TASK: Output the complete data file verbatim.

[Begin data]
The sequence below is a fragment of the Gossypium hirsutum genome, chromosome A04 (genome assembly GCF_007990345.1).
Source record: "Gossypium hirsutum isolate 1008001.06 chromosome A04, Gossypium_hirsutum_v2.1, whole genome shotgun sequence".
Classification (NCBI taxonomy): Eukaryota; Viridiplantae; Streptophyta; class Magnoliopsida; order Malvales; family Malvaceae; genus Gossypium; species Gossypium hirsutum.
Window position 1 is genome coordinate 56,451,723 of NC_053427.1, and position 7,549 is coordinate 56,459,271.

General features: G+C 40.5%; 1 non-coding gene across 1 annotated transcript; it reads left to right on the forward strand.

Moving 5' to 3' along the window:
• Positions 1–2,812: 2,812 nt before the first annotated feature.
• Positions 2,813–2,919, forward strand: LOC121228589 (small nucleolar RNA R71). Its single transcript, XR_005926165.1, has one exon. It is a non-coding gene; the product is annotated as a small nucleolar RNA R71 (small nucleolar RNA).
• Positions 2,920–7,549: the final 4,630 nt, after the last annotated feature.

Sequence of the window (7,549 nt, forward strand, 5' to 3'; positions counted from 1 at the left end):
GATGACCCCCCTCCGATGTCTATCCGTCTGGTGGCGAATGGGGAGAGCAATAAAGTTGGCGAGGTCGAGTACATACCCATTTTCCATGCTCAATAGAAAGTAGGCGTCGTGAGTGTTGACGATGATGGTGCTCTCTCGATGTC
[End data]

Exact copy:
The sequence below is a fragment of the Gossypium hirsutum genome, chromosome A04 (genome assembly GCF_007990345.1).
Source record: "Gossypium hirsutum isolate 1008001.06 chromosome A04, Gossypium_hirsutum_v2.1, whole genome shotgun sequence".
Classification (NCBI taxonomy): Eukaryota; Viridiplantae; Streptophyta; class Magnoliopsida; order Malvales; family Malvaceae; genus Gossypium; species Gossypium hirsutum.
Window position 1 is genome coordinate 56,451,723 of NC_053427.1, and position 7,549 is coordinate 56,459,271.

General features: G+C 40.5%; 1 non-coding gene across 1 annotated transcript; it reads left to right on the forward strand.

Moving 5' to 3' along the window:
• Positions 1–2,812: 2,812 nt before the first annotated feature.
• Positions 2,813–2,919, forward strand: LOC121228589 (small nucleolar RNA R71). Its single transcript, XR_005926165.1, has one exon. It is a non-coding gene; the product is annotated as a small nucleolar RNA R71 (small nucleolar RNA).
• Positions 2,920–7,549: the final 4,630 nt, after the last annotated feature.

Sequence of the window (7,549 nt, forward strand, 5' to 3'; positions counted from 1 at the left end):
GATGACCCCCCTCCGATGTCTATCCGTCTGGTGGCGAATGGGGAGAGCAATAAAGTTGGCGAGGTCGAGTACATACCCATTTTCCATGCTCAATAGAAAGTAGGCGTCGTGAGTGTTGACGATGATGGTGCTCTCTCGATGTC